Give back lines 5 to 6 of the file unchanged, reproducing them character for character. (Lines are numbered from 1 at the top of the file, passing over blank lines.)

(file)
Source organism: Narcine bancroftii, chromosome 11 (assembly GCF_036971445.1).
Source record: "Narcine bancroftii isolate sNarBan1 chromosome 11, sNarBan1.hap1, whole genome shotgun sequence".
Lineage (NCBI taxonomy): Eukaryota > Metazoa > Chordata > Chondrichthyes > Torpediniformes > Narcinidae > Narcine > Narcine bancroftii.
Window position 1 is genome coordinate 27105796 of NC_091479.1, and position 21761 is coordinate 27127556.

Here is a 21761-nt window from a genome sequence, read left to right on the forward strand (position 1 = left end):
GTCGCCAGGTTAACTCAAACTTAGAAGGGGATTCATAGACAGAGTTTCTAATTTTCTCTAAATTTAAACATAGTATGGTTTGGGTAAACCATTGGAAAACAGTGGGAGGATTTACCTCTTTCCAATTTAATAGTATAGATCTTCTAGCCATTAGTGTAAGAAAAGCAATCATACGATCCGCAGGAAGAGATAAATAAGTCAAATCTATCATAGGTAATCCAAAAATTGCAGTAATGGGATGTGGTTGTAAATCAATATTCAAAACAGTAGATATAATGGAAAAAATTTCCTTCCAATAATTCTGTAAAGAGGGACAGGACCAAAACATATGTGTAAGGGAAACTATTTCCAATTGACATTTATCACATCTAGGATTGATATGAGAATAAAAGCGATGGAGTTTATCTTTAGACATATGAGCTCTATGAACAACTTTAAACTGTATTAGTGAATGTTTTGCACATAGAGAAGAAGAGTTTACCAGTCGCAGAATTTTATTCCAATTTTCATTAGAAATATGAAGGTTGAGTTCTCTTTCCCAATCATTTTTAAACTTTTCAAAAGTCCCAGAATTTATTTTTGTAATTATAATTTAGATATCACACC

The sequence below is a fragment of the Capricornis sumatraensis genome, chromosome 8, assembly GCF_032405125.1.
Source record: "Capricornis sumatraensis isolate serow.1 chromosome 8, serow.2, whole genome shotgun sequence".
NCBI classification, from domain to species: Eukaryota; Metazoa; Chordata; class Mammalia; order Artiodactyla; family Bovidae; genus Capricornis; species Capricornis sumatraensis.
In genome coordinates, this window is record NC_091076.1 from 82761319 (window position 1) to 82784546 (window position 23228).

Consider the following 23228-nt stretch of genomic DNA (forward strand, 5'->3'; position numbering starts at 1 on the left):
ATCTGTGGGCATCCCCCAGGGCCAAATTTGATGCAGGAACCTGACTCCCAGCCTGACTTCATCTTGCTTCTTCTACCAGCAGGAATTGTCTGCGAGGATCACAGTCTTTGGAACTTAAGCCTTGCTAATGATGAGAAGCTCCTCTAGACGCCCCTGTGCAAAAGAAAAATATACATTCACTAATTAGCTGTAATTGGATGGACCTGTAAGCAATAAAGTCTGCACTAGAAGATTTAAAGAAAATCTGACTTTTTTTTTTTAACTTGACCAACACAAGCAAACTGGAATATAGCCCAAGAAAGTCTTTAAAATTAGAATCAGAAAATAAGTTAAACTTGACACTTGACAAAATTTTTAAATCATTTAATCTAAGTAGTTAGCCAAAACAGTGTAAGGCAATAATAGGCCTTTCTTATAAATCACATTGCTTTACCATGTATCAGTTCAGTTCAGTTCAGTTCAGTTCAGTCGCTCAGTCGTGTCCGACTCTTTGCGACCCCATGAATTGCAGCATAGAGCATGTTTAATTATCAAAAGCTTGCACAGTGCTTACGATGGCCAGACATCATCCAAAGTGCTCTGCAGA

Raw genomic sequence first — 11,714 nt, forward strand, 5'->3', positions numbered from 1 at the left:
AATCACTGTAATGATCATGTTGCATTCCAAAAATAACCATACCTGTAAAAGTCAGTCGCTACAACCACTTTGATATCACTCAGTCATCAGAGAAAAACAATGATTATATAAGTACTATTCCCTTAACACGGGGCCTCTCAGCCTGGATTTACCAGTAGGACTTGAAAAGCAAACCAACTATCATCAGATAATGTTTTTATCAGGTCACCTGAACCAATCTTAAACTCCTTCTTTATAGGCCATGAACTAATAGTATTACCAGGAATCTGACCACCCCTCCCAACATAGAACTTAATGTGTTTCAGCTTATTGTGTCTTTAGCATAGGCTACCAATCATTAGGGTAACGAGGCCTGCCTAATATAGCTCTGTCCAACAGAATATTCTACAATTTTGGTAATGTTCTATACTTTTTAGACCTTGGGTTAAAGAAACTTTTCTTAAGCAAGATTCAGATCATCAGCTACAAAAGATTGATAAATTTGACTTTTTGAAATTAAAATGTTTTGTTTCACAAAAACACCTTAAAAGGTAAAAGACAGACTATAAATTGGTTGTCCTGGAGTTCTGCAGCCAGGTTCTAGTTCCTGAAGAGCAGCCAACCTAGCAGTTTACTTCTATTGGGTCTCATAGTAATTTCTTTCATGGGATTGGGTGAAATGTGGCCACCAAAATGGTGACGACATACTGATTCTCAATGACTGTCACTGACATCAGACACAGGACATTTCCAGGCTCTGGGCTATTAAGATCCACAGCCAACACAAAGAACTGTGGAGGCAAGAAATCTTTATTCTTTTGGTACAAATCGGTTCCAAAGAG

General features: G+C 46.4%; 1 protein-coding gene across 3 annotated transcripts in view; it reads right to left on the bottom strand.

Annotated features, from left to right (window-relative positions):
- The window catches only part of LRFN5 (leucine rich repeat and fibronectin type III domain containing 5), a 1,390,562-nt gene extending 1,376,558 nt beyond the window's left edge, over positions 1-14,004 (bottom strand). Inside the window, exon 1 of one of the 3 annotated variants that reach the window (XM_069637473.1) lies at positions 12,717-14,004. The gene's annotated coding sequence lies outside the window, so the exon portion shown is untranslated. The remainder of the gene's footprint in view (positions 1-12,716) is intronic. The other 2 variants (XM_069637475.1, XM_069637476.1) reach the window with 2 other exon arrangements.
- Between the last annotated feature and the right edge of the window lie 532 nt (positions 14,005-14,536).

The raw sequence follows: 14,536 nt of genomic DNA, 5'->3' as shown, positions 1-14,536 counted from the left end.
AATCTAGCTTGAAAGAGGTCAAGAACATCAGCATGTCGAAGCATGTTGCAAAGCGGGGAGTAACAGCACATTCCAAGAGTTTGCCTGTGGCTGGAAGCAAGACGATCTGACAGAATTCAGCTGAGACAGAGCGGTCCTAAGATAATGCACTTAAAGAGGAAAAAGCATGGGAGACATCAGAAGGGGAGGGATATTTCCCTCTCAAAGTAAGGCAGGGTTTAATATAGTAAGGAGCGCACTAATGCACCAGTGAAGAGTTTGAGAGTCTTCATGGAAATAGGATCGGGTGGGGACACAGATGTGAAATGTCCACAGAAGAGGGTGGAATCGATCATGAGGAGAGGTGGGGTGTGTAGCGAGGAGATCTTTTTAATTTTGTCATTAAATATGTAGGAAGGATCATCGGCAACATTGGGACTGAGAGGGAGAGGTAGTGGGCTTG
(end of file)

Here is a 21761-nt window from a genome sequence, read left to right on the forward strand (position 1 = left end):
GTCGCCAGGTTAACTCAAACTTAGAAGGGGATTCATAGACAGAGTTTCTAATTTTCTCTAAATTTAAACATAGTATGGTTTGGGTAAACCATTGGAAAACAGTGGGAGGATTTACCTCTTTCCAATTTAATAGTATAGATCTTCTAGCCATTAGTGTAAGAAAAGCAATCATACGATCCGCAGGAAGAGATAAATAAGTCAAATCTATCATAGGTAATCCAAAAATTGCAGTAATGGGATGTGGTTGTAAATCAATATTCAAAACAGTAGATATAATGGAAAAAATTTCCTTCCAATAATTCTGTAAAGAGGGACAGGACCAAAACATATGTGTAAGGGAAACTATTTCCAATTGACATTTATCACATCTAGGATTGATATGAGAATAAAAGCGATGGAGTTTATCTTTAGACATATGAGCTCTATGAACAACTTTAAACTGTATTAGTGAATGTTTTGCACATAGAGAAGAAGAGTTTACCAGTCGCAGAATTTTATTCCAATTTTCATTAGAAATATGAAGGTTGAGTTCTCTTTCCCAATCATTTTTAAACTTTTCAAAAGTCCCAGAATTTATTTTTGTAATTATAATTTAGATATCACACC